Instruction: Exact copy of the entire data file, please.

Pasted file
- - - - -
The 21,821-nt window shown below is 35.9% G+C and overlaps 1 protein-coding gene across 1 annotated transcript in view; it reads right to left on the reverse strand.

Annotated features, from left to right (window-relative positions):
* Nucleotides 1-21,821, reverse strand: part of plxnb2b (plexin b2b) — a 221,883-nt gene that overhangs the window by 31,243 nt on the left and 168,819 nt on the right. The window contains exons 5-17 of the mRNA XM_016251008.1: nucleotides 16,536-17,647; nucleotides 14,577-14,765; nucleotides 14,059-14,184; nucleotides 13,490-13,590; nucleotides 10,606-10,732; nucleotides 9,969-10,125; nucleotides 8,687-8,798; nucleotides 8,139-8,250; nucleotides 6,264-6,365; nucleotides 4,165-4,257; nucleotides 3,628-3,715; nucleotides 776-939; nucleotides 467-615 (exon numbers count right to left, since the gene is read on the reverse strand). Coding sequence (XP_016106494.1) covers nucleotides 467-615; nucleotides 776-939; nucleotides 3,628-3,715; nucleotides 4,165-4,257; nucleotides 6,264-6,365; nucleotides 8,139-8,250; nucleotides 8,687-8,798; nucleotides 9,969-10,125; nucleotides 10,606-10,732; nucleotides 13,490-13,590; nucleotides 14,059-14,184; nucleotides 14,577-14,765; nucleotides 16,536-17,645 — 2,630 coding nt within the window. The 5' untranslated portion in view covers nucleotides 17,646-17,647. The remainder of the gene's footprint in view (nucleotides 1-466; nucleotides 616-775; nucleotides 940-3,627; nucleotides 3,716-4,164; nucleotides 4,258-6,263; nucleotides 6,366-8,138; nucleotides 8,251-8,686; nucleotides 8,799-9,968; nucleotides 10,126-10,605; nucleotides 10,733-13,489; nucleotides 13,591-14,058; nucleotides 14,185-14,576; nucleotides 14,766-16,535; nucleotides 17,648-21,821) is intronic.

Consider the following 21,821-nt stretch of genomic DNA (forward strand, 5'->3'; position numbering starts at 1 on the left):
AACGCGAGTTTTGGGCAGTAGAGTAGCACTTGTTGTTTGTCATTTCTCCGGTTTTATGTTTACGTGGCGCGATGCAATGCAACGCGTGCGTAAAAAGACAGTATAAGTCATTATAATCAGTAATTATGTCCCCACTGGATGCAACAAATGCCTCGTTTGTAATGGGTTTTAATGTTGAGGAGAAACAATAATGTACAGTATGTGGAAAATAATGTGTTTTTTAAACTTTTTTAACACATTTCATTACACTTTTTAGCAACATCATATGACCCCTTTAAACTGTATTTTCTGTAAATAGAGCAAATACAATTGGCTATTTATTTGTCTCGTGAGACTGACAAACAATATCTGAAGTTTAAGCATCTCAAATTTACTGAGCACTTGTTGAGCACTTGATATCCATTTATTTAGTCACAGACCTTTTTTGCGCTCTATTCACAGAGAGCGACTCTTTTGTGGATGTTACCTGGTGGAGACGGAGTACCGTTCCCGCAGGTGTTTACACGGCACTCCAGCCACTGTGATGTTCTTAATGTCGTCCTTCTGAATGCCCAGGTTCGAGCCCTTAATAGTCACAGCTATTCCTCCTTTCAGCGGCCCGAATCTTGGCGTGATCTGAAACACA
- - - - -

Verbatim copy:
The 21,821-nt window shown below is 35.9% G+C and overlaps 1 protein-coding gene across 1 annotated transcript in view; it reads right to left on the reverse strand.

Annotated features, from left to right (window-relative positions):
* Nucleotides 1-21,821, reverse strand: part of plxnb2b (plexin b2b) — a 221,883-nt gene that overhangs the window by 31,243 nt on the left and 168,819 nt on the right. The window contains exons 5-17 of the mRNA XM_016251008.1: nucleotides 16,536-17,647; nucleotides 14,577-14,765; nucleotides 14,059-14,184; nucleotides 13,490-13,590; nucleotides 10,606-10,732; nucleotides 9,969-10,125; nucleotides 8,687-8,798; nucleotides 8,139-8,250; nucleotides 6,264-6,365; nucleotides 4,165-4,257; nucleotides 3,628-3,715; nucleotides 776-939; nucleotides 467-615 (exon numbers count right to left, since the gene is read on the reverse strand). Coding sequence (XP_016106494.1) covers nucleotides 467-615; nucleotides 776-939; nucleotides 3,628-3,715; nucleotides 4,165-4,257; nucleotides 6,264-6,365; nucleotides 8,139-8,250; nucleotides 8,687-8,798; nucleotides 9,969-10,125; nucleotides 10,606-10,732; nucleotides 13,490-13,590; nucleotides 14,059-14,184; nucleotides 14,577-14,765; nucleotides 16,536-17,645 — 2,630 coding nt within the window. The 5' untranslated portion in view covers nucleotides 17,646-17,647. The remainder of the gene's footprint in view (nucleotides 1-466; nucleotides 616-775; nucleotides 940-3,627; nucleotides 3,716-4,164; nucleotides 4,258-6,263; nucleotides 6,366-8,138; nucleotides 8,251-8,686; nucleotides 8,799-9,968; nucleotides 10,126-10,605; nucleotides 10,733-13,489; nucleotides 13,591-14,058; nucleotides 14,185-14,576; nucleotides 14,766-16,535; nucleotides 17,648-21,821) is intronic.

Consider the following 21,821-nt stretch of genomic DNA (forward strand, 5'->3'; position numbering starts at 1 on the left):
AACGCGAGTTTTGGGCAGTAGAGTAGCACTTGTTGTTTGTCATTTCTCCGGTTTTATGTTTACGTGGCGCGATGCAATGCAACGCGTGCGTAAAAAGACAGTATAAGTCATTATAATCAGTAATTATGTCCCCACTGGATGCAACAAATGCCTCGTTTGTAATGGGTTTTAATGTTGAGGAGAAACAATAATGTACAGTATGTGGAAAATAATGTGTTTTTTAAACTTTTTTAACACATTTCATTACACTTTTTAGCAACATCATATGACCCCTTTAAACTGTATTTTCTGTAAATAGAGCAAATACAATTGGCTATTTATTTGTCTCGTGAGACTGACAAACAATATCTGAAGTTTAAGCATCTCAAATTTACTGAGCACTTGTTGAGCACTTGATATCCATTTATTTAGTCACAGACCTTTTTTGCGCTCTATTCACAGAGAGCGACTCTTTTGTGGATGTTACCTGGTGGAGACGGAGTACCGTTCCCGCAGGTGTTTACACGGCACTCCAGCCACTGTGATGTTCTTAATGTCGTCCTTCTGAATGCCCAGGTTCGAGCCCTTAATAGTCACAGCTATTCCTCCTTTCAGCGGCCCGAATCTTGGCGTGATCTGAAACACA